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Discussion Starter · #1 ·
I was wondering why my ten foot surf rod has only five guides including the tip when my seven foot conventional and spinning rods that I use on the boat each have ten guides includeing the tip. It seems to me that the more guides the better. The line stays straighter and therefore slaps around less. Friction isn't really a factor with today's guides is it? I saw a show, where they were building fly rods and they placed the guides on the rod according to the wavelength that the line has while traveling through the guides. Why would the number of guides on the different rods vary so much.
 

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Hi Doughboy,

Usually the 10'spin surf rods I build have 5 guides on them.

As a rule I usually use an extra guide rather than one less.

A good ceramic guide today does generate less friction than the older guides. I use Fuji Hardloy guides most of the time and Fuji SIC (Silicon carbide)guides for the special situations. Use the best components for the task at hand.

With out seeing your 7' rods it is hard to say if they have too many guides or not.

A rule of thumb for conventional rod is the length of the rod in feet plus 1. 6' rod =7

For spin rods it is the length in feet - 1. 6' rod = 5 guides.

REMEMBER this is a rule of thumb. Each blank is an individual item and should be treated accordingly. That is why I static deflect each rod I build to determine how many guides and where to position them.

A trick, use high frame guides and you can use less guides. Works great on spin rods BUT will introduce more torque in a conventional rod with guides installed on top of blank. This increased torque will cause rod to twist to either side.

A conventional surf rod will have 8-12 guides on it depending on length and flex.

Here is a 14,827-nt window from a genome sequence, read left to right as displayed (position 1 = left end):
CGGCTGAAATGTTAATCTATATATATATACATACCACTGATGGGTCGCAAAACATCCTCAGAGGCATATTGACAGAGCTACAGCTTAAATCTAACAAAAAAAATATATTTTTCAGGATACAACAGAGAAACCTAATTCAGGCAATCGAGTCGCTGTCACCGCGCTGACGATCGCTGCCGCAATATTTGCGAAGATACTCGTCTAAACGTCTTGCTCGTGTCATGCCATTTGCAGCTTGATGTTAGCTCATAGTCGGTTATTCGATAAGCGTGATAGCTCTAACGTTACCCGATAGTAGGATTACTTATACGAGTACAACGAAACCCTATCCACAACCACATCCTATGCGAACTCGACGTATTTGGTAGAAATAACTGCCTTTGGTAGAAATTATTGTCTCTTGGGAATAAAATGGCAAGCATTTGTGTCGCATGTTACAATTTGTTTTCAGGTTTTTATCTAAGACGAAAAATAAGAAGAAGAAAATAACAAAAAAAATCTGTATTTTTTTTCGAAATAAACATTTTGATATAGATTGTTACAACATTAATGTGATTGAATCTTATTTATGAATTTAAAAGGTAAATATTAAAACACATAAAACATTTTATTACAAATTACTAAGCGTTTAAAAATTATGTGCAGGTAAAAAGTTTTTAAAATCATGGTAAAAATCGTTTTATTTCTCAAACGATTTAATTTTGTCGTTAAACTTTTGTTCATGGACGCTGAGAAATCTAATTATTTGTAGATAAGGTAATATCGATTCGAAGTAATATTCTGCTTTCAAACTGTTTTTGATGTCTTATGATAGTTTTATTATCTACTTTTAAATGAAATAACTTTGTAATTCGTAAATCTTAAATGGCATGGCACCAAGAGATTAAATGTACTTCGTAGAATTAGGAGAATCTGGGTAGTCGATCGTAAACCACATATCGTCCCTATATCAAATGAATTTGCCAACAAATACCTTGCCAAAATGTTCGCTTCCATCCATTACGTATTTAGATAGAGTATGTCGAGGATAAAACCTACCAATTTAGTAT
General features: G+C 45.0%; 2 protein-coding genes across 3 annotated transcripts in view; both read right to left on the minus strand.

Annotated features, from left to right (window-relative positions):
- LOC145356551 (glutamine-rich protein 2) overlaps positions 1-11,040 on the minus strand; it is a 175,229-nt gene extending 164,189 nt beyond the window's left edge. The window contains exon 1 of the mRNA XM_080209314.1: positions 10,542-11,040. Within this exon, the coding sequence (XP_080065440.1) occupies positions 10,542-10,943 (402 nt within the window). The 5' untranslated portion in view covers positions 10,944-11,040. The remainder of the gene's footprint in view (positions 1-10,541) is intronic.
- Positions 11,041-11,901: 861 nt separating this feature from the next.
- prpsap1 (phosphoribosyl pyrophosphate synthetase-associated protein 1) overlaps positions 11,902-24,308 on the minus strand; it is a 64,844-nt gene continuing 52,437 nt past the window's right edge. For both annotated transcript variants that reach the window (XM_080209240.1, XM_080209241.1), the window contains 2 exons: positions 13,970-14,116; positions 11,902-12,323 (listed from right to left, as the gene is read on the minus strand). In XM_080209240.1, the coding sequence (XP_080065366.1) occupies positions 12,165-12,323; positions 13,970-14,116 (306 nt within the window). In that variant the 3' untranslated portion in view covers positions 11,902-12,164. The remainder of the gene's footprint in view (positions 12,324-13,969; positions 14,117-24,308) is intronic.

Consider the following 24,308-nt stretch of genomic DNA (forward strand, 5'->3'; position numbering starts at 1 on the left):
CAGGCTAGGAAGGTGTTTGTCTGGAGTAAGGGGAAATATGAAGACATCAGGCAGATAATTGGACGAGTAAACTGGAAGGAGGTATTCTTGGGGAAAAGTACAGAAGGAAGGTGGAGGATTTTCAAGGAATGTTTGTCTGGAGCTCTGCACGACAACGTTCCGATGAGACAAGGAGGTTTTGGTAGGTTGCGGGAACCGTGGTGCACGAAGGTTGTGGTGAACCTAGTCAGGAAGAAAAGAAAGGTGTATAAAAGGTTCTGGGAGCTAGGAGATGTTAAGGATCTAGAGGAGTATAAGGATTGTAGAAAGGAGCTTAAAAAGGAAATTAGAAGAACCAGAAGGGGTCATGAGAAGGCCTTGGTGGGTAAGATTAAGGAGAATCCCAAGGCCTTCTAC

How flexible a blank is will also determine how many guides are needed to transport the line parallel to the blank without touching the blank while the blank is flexed.

All this is really pretty simple once you use it to your advantage. The idea is to use the correct # of guides to give maximum performance.

Hope I answered your questions satisfactorially.

Capt Neil

Have Fun Fishing. Capt Neil
Custom Fishing Rods by Captain Neil



This message was edited by Captneilf on 11-22-01 @ 9:22 PM
 

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Discussion Starter · #3 ·
Thank you very much for all the info. It definately seems like there is a lot to consider. I was just curious because on my surf rod the knot attaching the leader to the line often catches the line when I cast if I reel it in through the tip guide. But on my seven footers I never have a problem. It seems like the line is looping more with the fewer guides on the surf rod and therefore gets caught more. Now I just use a shorter leader. I appreciate the detailed response and hope you had a good turkey day. Thanks again.

Chris
 

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Hi Doughboy,

I use a #20 ring on the tip top when i build spin surf rods. The smallest guide is usually a # 20 so a #20 tip top is fine and the knot or swivel doesn't catch.

If you would like to discuss the guiding on those other rods I would be glad to. I will be at the Lindenhurst Fishermans Flea Market this Sat OR you can stop by the shop in Sayville. In either case bring the rods and we can see whats what.

Capt Neil

Have Fun Fishing. Capt Neil
Custom Fishing Rods by Captain Neil
 
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